I remember I had a boyfriend who would eat every time he felt that something was not right in his body. At the slight hint of a need ~ any need, the slightest message of imbalance, he would conclude that his body must need a snack.
We laughed about this, because by that time, he had already become aware of it. He joked, as if talking to his own body, “Tired? Need exercise? Time outside? I think I’ll have a snack. That should do it.”
I laughed, because I could totally relate!
Density and Sensitivity
What I realized in that moment is that my sensitivity to my body’s cues was really dulled, dense you could call it.
So the primary way I had of finding balance at any hint of imbalance was eating.
I must have learned this along the way somewhere, either in my childhood, or through my genes. My grandparents lived in Russia during the second world war, and experienced starvation and the very real lack of food.
Maybe somewhere deep in my cells is the fear that if I don’t eat a surplus of food now, there might not be any later.
I also grew up in a big city, where de-sensitization is key for survival. For instance, can you imagine being on a packed Subway and allowing yourself to feel everything? Every negative emotion someone on the train has, every violation of your personal space?
Sounds like a recipe for insanity.
In this case, I think becoming somewhat “dulled” and “dense” can be an effective way for us to survive tough situations.
Unfortunately, it ends up creating more problems if we stay tough and protected.
The Journey Towards Re-Sensitization
After that talk with my boyfriend at the time, I started to consciously sensitize myself to my body’s needs.
One of the main reasons I find that people overeat is the “midday slump.” Are you familiar? It’s after lunchtime, maybe 2 or 3 o’clock, and you start to feel like you absolutely cannot make it through the day unless you have something to eat?
Perhaps something sweet and/or delivering some caffeine?
Well, I decided to do something radical. I realized that the reason I had a slump in the middle of the day was that I was tired. Genuinely exhausted from working all morning. So instead of eating when I had that midday slump, I started taking naps.
Now, I realize that it doesn’t seem possible for everyone to nap in the afternoon, but there are laws that require most employers to allow their employees a certain amount of break time throughout the day, and though it isn’t common practice, putting your head down on your desk for fifteen minutes can give you that rejuvenation that you need more effectively than a doughnut or a muffin or a latte.
The point is, addressing the need itself rather than putting a bandaid on it by eating.
Are You Hydrated?
Another major factor in how energetic we feel is how much hydration is available to our cells.
Have you ever had the experience of drinking a tall glass of water and immediately feeling better? Maybe you can’t even put your finger on exactly how you feel better, but you know that you’re a little more upright than you were a minute ago.
The best thing to do is to stay hydrated all day (there are several guidelines for this, my favorite being to drink half your body weight in ounces per day), but that can be a tall order. If you feel yourself slumping, try drinking a tall glass of water*, and then another one, and then (a few minutes later) decide if you still need a midday snack.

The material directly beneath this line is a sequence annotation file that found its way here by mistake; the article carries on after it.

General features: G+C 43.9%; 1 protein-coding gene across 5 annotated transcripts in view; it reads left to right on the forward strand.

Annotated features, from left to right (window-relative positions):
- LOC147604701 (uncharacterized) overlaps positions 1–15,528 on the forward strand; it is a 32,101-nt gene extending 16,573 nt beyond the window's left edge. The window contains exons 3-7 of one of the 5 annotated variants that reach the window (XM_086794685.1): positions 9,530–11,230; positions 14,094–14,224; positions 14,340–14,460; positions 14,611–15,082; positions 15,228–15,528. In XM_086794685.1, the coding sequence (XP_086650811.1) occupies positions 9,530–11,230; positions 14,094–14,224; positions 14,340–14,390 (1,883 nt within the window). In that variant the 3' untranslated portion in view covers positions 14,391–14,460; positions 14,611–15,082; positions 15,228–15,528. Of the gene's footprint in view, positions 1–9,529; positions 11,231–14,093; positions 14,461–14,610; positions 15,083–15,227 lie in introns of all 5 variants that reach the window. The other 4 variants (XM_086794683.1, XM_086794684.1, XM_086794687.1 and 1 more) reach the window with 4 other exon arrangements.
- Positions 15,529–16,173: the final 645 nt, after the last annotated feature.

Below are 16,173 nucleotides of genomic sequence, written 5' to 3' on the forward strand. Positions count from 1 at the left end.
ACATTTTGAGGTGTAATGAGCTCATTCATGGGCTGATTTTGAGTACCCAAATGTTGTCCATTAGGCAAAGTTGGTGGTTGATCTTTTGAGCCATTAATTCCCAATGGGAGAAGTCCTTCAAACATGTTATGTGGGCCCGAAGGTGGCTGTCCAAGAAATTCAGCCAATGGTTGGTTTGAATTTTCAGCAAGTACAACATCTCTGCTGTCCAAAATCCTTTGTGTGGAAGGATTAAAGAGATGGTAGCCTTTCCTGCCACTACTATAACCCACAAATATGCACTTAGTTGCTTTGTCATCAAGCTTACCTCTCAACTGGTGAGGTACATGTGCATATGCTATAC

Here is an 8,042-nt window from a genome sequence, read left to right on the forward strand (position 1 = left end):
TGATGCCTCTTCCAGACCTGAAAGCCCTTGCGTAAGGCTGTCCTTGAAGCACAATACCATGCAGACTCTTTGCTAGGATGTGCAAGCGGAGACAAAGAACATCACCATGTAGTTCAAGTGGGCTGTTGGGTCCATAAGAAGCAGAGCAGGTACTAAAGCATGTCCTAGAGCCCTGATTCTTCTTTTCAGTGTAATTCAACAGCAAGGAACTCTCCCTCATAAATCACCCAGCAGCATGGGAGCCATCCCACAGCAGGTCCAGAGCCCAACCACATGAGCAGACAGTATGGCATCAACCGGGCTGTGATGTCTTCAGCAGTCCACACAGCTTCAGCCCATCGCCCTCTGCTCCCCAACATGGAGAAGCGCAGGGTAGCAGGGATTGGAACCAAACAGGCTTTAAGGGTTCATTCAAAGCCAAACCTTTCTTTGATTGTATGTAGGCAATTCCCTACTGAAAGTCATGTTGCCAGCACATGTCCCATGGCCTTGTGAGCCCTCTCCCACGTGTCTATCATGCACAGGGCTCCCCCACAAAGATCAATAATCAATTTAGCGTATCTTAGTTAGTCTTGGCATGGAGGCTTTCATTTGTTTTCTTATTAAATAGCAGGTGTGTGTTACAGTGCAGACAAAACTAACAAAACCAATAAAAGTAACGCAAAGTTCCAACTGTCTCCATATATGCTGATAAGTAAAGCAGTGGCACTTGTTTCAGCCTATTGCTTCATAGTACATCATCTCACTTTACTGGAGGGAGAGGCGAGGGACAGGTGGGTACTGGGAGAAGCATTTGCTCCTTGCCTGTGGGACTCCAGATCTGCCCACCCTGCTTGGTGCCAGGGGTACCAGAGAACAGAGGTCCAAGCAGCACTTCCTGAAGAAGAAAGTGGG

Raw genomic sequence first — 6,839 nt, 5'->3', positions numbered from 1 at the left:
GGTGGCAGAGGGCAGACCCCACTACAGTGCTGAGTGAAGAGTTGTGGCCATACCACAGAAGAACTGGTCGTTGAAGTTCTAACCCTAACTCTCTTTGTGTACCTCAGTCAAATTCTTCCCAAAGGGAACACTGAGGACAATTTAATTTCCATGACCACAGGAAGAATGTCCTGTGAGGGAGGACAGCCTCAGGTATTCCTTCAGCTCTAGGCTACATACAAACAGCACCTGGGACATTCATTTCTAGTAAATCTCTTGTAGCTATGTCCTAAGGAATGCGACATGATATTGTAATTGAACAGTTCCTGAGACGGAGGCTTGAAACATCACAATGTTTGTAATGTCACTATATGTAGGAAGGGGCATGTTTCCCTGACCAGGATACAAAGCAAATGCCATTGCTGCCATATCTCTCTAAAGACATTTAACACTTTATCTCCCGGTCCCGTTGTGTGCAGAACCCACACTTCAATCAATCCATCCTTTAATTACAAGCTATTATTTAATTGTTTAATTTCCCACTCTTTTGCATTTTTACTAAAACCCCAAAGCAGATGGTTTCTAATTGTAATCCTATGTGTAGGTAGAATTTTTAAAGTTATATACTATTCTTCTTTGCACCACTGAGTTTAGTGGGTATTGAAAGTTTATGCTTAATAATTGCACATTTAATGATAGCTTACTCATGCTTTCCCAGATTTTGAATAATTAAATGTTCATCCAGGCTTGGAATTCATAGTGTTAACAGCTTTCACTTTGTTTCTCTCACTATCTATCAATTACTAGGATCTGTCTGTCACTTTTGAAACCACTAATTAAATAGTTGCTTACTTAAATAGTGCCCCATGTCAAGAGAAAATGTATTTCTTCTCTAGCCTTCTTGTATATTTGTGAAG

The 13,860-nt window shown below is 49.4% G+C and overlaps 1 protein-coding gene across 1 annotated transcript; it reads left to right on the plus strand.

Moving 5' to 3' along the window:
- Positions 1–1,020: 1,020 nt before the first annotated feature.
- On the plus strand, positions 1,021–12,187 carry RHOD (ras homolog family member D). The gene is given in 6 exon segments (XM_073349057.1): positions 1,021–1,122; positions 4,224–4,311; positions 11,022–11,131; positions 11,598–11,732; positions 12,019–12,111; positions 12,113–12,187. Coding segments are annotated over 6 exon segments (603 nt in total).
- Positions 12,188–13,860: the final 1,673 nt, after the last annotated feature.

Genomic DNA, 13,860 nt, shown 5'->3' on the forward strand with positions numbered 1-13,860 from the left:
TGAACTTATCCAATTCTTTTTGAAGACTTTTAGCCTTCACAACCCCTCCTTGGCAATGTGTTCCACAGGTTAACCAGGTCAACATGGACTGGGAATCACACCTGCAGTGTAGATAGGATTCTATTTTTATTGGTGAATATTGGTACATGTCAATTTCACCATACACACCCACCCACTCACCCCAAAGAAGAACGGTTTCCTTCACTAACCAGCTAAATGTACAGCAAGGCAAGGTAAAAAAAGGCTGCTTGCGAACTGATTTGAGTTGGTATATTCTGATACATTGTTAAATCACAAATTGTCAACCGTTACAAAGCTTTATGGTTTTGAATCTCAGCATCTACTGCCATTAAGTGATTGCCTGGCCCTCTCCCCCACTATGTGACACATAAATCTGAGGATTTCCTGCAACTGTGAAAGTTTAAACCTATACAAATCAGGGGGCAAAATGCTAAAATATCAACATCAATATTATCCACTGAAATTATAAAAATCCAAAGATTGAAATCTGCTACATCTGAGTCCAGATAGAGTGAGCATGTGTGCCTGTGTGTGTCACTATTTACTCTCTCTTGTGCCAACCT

*Hint: This also works if you feel yourself starting to fall into a bad mood or feeling emotional.
The other major nutrient for our cells is oxygen. Oxygen, sunlight, plus many other ingredients we have not named, together equal the transformational power of being outdoors.
You don’t have to be an “outdoors person.” Spending time in the elements is regenerating for everyone, and if you do it regularly, at least 20 minutes per day every day (during daylight hours) you are sure to notice a difference.
The midday slump is a perfect time to go for a walk, even if it is around the office condo complex. Remember, you are still under the same sky as you would be if you were in the Amazon.
Of course, your body has other needs. The most glaring one is Love. Not necessarily from a partner!
The love of camaraderie with a true friend, parent, sibling, son or daughter, is food for us on a deep level. When this need is met, you may very well find that your need for food diminishes naturally!
Touch is one of the five Love Languages that is scientifically observed to be deeply emotionally healing. I make a point to touch, usually on the shoulder or back, random people outside, for instance if I need to ask someone to move because I am coming through behind them on a plane, I always touch at the same time as I say, “Excuse me.”
Some people jump, or startle. That to me is a testament to how unused we are to being touched!
What gets exchanged in that seemingly small gesture is a wave of energy. Like a car at the gas station, the touch of others can fill you up.
And vice versa, you are capable of re-filling another human being’s need for touch and love!
If you feel a lack of this in your life, do not wait. Start bestowing it on others! Give love and touch in respectful, non-sexual ways with the message that you don’t want anything in return, and you will feel your gas tank miraculously start to fill.
The Needs in the Moment
Sensitizing yourself to your body’s needs requires living in the moment. Since you are not a computer, but an organism, your needs will change from day to day.
As the seasons change, so too our needs change. From day to day, moment to moment.
This reminds us of the ingredient of staying present, which I discuss in other articles (LINK TO WHAT”S YOUR BODY GOT TO DO WITH IT?”
With practice, you and your body will develop a wonderful friendship!